Once a school threatened for closure, Runnymede Collegiate Institute has transformed itself into a sought-after institution attributed in part to its ever-successful robotics team.
As many as 56 students in grades 9 to 12 are in the midst of building a robot in preparation for this year’s series of competitions, the first of which takes place in Waterloo, Ont., in March. A number of those team members were at the school last Tuesday evening to continue the robot’s construction and promotion. They kicked off the evening of Feb. 12 with a Shrove Tuesday pancake dinner, compliments of parent-volunteers who have stepped up to spur the students to victory in the wake of the teachers’ extracurricular ban relating to Bill 115.
“Right now, it’s a pile of parts,” said team co-ordinator Bob Polden, whose two sons are part of the robotics team. “The robot has been built and dismantled and rebuilt a number of times.”
On Jan. 6, the team found out from FIRST (For Inspiration for Science and Technology) Robotics Canada, the host of the competitions, just what the robot’s task would be.
“The robot has to pick up a frisbee and fire it into a target – the more frisbees thrown into the target gets you more points and the most points wins,” said Polden in the robotics-dedicated workshop in the school’s basement. “The game changes every year.”
Billed as ‘the varsity sport for the mind,’ the First Robotics Competition combines the “excitement of sport with the rigors of science and technology.”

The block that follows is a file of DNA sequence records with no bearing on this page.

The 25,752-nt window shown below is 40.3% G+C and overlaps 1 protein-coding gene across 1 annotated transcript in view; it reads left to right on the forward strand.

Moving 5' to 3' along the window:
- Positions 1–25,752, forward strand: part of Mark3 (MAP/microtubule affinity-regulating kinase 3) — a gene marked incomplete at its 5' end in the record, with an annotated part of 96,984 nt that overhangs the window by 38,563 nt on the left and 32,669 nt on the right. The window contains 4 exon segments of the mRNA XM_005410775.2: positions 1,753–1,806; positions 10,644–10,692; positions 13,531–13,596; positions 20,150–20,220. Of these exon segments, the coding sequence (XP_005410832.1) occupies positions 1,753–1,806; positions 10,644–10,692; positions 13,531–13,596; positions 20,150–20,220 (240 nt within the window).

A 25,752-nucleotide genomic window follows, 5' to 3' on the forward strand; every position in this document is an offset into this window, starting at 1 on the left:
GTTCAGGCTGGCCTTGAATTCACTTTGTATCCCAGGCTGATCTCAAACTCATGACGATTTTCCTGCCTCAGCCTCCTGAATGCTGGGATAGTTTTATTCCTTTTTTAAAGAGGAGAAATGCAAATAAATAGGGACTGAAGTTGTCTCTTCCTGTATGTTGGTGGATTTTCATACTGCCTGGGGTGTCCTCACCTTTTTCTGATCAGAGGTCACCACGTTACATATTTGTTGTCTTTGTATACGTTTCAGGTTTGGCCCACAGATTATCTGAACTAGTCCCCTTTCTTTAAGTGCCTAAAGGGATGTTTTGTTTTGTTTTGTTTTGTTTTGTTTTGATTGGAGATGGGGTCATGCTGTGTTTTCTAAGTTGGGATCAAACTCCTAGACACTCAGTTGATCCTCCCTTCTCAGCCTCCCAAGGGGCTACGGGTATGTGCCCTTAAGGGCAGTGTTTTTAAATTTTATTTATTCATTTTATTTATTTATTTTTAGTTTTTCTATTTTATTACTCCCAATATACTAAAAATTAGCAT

Under strict rules, limited resources and time limits, teams of 25 students or more are challenged to raise funds, design a team “brand,” and hone teamwork skills while building and programming robots to perform prescribed tasks against a field of competitors.
“The experience these kids are getting is incredible,” said Poldon.
In fact, Runnymede Collegiate launched a robotics class just last week as part of its second semester. This year is the school’s 10th to participate in the robotics competition. Its team is among the top three in Toronto, eighth in Canada and 197 out of 2,500 in the world.
“We’re anticipating going to the World Championships in St. Louis Missouri at the end of April,” said Polden.
The competition fee is $15,000 alone, he said. And there are costs to build and transport the robot. The team currently has corporate sponsors, but is looking for others that would like to get involved.
Michael Nucci, co-captain of the team, says he joined the team because he liked the idea of building robots.
“I like building and fiddling with things,” said the Grade 12 student.
Runnymede’s robotics team was a major draw for most of the team members, they agreed.